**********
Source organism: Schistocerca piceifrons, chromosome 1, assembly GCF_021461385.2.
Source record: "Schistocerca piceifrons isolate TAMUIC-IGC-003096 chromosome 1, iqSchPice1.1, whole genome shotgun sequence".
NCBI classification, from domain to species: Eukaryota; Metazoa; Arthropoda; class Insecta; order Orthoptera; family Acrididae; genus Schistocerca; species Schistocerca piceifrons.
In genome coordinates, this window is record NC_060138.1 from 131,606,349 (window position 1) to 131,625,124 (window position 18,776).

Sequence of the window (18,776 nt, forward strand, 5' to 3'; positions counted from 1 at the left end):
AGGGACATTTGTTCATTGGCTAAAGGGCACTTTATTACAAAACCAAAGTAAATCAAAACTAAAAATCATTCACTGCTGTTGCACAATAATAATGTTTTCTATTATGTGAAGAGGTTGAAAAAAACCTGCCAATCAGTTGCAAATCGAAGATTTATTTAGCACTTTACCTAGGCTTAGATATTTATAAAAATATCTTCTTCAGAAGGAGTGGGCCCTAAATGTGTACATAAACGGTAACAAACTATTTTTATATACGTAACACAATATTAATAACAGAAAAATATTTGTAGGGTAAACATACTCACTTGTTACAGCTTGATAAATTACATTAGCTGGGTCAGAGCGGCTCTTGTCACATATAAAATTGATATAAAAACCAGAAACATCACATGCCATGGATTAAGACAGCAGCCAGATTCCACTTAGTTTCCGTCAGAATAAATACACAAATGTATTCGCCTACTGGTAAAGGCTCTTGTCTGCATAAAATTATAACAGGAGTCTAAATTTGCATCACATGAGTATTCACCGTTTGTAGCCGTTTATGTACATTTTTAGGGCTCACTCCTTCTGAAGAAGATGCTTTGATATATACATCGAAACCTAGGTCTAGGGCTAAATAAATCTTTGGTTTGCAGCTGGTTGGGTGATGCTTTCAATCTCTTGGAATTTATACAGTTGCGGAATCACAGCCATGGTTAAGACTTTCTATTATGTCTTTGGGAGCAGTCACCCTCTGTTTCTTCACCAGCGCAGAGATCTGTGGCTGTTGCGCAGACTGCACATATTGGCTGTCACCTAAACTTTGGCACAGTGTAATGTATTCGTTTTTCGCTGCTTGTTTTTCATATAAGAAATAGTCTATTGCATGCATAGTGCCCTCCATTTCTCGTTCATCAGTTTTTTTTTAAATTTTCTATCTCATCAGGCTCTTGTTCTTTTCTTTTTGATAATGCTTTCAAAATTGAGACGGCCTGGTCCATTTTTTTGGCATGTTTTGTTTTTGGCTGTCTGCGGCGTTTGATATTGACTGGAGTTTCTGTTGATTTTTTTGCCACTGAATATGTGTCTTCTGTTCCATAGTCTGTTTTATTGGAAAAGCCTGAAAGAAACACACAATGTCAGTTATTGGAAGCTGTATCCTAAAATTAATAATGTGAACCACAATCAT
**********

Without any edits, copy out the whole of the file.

Source organism: Schistocerca piceifrons, chromosome 1, assembly GCF_021461385.2.
Source record: "Schistocerca piceifrons isolate TAMUIC-IGC-003096 chromosome 1, iqSchPice1.1, whole genome shotgun sequence".
NCBI classification, from domain to species: Eukaryota; Metazoa; Arthropoda; class Insecta; order Orthoptera; family Acrididae; genus Schistocerca; species Schistocerca piceifrons.
In genome coordinates, this window is record NC_060138.1 from 131,606,349 (window position 1) to 131,625,124 (window position 18,776).

Sequence of the window (18,776 nt, forward strand, 5' to 3'; positions counted from 1 at the left end):
AGGGACATTTGTTCATTGGCTAAAGGGCACTTTATTACAAAACCAAAGTAAATCAAAACTAAAAATCATTCACTGCTGTTGCACAATAATAATGTTTTCTATTATGTGAAGAGGTTGAAAAAAACCTGCCAATCAGTTGCAAATCGAAGATTTATTTAGCACTTTACCTAGGCTTAGATATTTATAAAAATATCTTCTTCAGAAGGAGTGGGCCCTAAATGTGTACATAAACGGTAACAAACTATTTTTATATACGTAACACAATATTAATAACAGAAAAATATTTGTAGGGTAAACATACTCACTTGTTACAGCTTGATAAATTACATTAGCTGGGTCAGAGCGGCTCTTGTCACATATAAAATTGATATAAAAACCAGAAACATCACATGCCATGGATTAAGACAGCAGCCAGATTCCACTTAGTTTCCGTCAGAATAAATACACAAATGTATTCGCCTACTGGTAAAGGCTCTTGTCTGCATAAAATTATAACAGGAGTCTAAATTTGCATCACATGAGTATTCACCGTTTGTAGCCGTTTATGTACATTTTTAGGGCTCACTCCTTCTGAAGAAGATGCTTTGATATATACATCGAAACCTAGGTCTAGGGCTAAATAAATCTTTGGTTTGCAGCTGGTTGGGTGATGCTTTCAATCTCTTGGAATTTATACAGTTGCGGAATCACAGCCATGGTTAAGACTTTCTATTATGTCTTTGGGAGCAGTCACCCTCTGTTTCTTCACCAGCGCAGAGATCTGTGGCTGTTGCGCAGACTGCACATATTGGCTGTCACCTAAACTTTGGCACAGTGTAATGTATTCGTTTTTCGCTGCTTGTTTTTCATATAAGAAATAGTCTATTGCATGCATAGTGCCCTCCATTTCTCGTTCATCAGTTTTTTTTTAAATTTTCTATCTCATCAGGCTCTTGTTCTTTTCTTTTTGATAATGCTTTCAAAATTGAGACGGCCTGGTCCATTTTTTTGGCATGTTTTGTTTTTGGCTGTCTGCGGCGTTTGATATTGACTGGAGTTTCTGTTGATTTTTTTGCCACTGAATATGTGTCTTCTGTTCCATAGTCTGTTTTATTGGAAAAGCCTGAAAGAAACACACAATGTCAGTTATTGGAAGCTGTATCCTAAAATTAATAATGTGAACCACAATCAT